THE EARTHWORMS OF BANO DE ORO, LUQUILLO EXPERIMENTAL FOREST, PUERTO RICO

Borges, S. and M. Alfaro. 1997. The earthworms of
Baño de Oro, Luquillo Experimental Forest, Puerto
Rico. Soil Biol. Biochem. 29:231-234.

Abstract: 
The earthworm fauna of the four forest types at the Batio de Oro region of the Luquillo Experimental Forest was sampled over 6 months. Eight species were found: two Glossoscolecidae, one Ocnerodrilidae, four Megascolecidae, and one Eudrilidae. The total species density and biomass showed no significant correlation to forest type or soil depth, but some species did show different distribution patterns according to certain soil properties. Exotic species were more abundant, but native species accounted for most of the biomass. Species number and density were low when compared with similar studies in other neotropical forests. This could be due to the high moisture content of the soils and its effects on other soil properties.

The First five years in the reorganization of aboveground biomass and nutrient use following hurricane Hugo in the bisley Experimental Watersheds, luquillo Experimental Fortest, Puerto Rico

Scatena, F. N. ; Moya, S.; Estrada, C; Chinea, J.D. 1996. The First five years in the reorganization of aboveground biomass and nutrient use following hurricane Hugo in the bisley Experimental Watersheds, luquillo Experimental Fortest, Puerto Rico. Biotropica 28(4) : 424-440.

Abstract: 
Five years after Hurricane Hugo reduced the aboveground biomass by 50 percent in two forested watersheds in the Luquillo Experimental Forest of Puerto Rico, regeneration and growth of survivors had increased the aboveground biomass to 86 percent of the pre-hurricane value. Over the 5 yr, the net aboveground productivity averaged 21.6 Mg·ha-1·yr-1 and was faster than most plantations and secondary forests in the area. Woodfall and associated nutrient fluxes never attained pre-storm values but by the fifth yr, mean daily total litterfall, and N, P, K, Ca, and Mg fluxes in litterfall were 83, 74, 62, 98, 75, and 81 percent of their pre-disturbance values, respectively. Aboveground nutrient pools of these nutrients ranged from 102 to 161 percent of their pre-disturbance values and were larger after 5 yr because of higher nutrient concentrations in the regeneration compared to the older wood that it replaced. The following sequence of ecosystem reorganization during this first 5 yr period is suggested. An initial period of foliage production and crown development occurred as hurricane survivors re-leafed and herbaceous vegetation and woody regeneration became established. During this period, 75 to 92 percent of the nutrient uptake was retained in the aboveground vegetation and there was a relatively low rate of aboveground carbon accumulation per mole of nutrient cycled. This initial period of canopy development was followed by a peak in aboveground productivity that occurred as early successional species entered the sapling and pole stages. This period was followed by the establishment of the litterfall nutrient cycle and an increase in the net productivity per mole of nutrient cycled. During this 5 yr period, the Bisley forest had some of the lowest withinstand nutrient-use-efficiencies and some of the highest levels of aboveground productivity ever observed in the LEF. The study demonstrates that high levels of productivity and rapid rates of aboveground reorganization can be achieved with rapid within-system cycling and inefficient within-stand nutrient use.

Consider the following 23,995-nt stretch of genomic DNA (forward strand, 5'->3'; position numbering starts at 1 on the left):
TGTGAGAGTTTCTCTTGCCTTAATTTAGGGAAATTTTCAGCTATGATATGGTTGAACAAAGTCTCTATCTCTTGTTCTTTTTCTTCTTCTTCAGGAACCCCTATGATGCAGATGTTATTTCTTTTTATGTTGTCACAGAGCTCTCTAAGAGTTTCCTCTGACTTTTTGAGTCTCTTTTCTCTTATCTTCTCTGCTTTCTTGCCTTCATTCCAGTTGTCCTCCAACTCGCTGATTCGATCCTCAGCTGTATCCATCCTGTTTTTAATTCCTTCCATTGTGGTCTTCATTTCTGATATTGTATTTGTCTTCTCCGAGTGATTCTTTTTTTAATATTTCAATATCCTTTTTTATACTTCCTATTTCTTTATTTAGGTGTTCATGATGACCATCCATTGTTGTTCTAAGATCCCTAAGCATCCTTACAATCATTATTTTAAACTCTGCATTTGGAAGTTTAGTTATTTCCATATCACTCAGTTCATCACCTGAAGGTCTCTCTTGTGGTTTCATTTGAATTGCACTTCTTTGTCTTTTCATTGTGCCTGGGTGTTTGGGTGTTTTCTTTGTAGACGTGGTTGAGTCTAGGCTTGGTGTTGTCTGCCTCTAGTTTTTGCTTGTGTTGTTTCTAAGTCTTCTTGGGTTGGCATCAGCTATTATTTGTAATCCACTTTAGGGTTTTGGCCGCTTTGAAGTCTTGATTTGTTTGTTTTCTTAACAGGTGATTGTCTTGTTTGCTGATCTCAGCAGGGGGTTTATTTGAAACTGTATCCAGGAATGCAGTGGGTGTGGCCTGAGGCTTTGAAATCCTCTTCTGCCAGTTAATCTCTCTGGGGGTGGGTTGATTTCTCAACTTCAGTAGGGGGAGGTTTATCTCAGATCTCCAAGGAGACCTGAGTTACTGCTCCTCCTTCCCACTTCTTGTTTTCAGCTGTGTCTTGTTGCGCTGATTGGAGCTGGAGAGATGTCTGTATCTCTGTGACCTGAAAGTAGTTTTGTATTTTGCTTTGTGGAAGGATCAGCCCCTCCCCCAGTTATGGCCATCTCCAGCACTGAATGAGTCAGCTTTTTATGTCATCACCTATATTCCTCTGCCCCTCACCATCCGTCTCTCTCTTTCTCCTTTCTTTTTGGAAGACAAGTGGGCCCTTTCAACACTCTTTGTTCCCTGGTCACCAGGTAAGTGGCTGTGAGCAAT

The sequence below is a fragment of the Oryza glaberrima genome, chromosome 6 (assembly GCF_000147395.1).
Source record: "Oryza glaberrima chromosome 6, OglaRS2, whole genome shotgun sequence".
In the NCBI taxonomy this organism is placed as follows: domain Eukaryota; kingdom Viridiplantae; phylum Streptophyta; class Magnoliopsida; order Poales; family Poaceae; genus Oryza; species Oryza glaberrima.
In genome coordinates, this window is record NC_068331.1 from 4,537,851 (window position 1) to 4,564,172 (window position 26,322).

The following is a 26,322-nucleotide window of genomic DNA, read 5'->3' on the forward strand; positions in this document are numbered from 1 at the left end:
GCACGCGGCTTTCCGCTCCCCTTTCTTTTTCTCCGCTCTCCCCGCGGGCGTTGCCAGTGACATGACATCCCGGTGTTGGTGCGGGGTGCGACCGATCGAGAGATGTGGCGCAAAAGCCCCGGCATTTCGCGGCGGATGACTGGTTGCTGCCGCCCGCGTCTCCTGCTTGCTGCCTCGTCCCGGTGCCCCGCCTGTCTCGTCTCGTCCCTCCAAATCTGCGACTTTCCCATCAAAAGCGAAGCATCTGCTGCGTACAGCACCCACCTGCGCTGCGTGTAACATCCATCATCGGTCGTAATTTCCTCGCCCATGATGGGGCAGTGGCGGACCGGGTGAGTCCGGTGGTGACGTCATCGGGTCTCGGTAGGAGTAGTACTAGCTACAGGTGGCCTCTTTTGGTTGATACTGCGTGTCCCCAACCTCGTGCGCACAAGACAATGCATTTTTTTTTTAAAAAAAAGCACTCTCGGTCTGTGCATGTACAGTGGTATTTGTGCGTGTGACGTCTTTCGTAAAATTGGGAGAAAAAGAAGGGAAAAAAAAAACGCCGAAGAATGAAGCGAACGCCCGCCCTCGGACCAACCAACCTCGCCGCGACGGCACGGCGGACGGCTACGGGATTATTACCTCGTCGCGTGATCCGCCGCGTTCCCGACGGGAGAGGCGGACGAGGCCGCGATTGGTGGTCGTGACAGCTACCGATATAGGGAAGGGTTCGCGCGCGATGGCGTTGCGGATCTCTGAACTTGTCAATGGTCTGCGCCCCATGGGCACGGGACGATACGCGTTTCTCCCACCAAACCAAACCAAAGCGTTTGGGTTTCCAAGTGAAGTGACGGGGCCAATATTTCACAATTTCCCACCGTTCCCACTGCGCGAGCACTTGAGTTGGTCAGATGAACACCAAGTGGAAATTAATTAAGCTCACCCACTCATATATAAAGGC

Biomass and Nutrient Content of the Bisley Experimental Watersheds, Luquillo Experimental Forest, Puerto Rico, Before and After Hurricane Hugo

Biomass and Nutrient Content of the Bisley Experimental Watersheds, Luquillo Experimental Forest, Puerto Rico, Before and After Hurricane Hugo, 1989
F. N. Scatena, W. Silver, T. Siccama, A. Johnson and M. J. Sanchez
Biotropica
Vol. 25, No. 1 (Mar., 1993), pp. 15-27

Abstract: 
The biomass and nutrient content of two steepland watersheds were estimated using allometric equations and nutrient concentrations derived from a subsample of the vegetation. Prior to the passage of Hurricane Hugo in September 1989, the watersheds had a total vegetative biomass of 301 tons/ha, 75 percent of which was aboveground. The total nutrient content of this vegetation was 907, 49, 644, 653, and 192 kg/ha for N, P, K, Ca, and Mg, respectively and varied with topographic setting. Concentrations per unit dry weight of P (0.16), K (2.49), Ca (2.13), and Mg (0.62) in aboveground vegetation were similar to other steepland tropical forests, while the concentration of N (2.9) was greater. Following the passage of Hurricane Hugo, the standing aboveground biomass was reduced to 113 t/ha and the aboveground nutrient content of the forest was reduced 45 to 48 percent.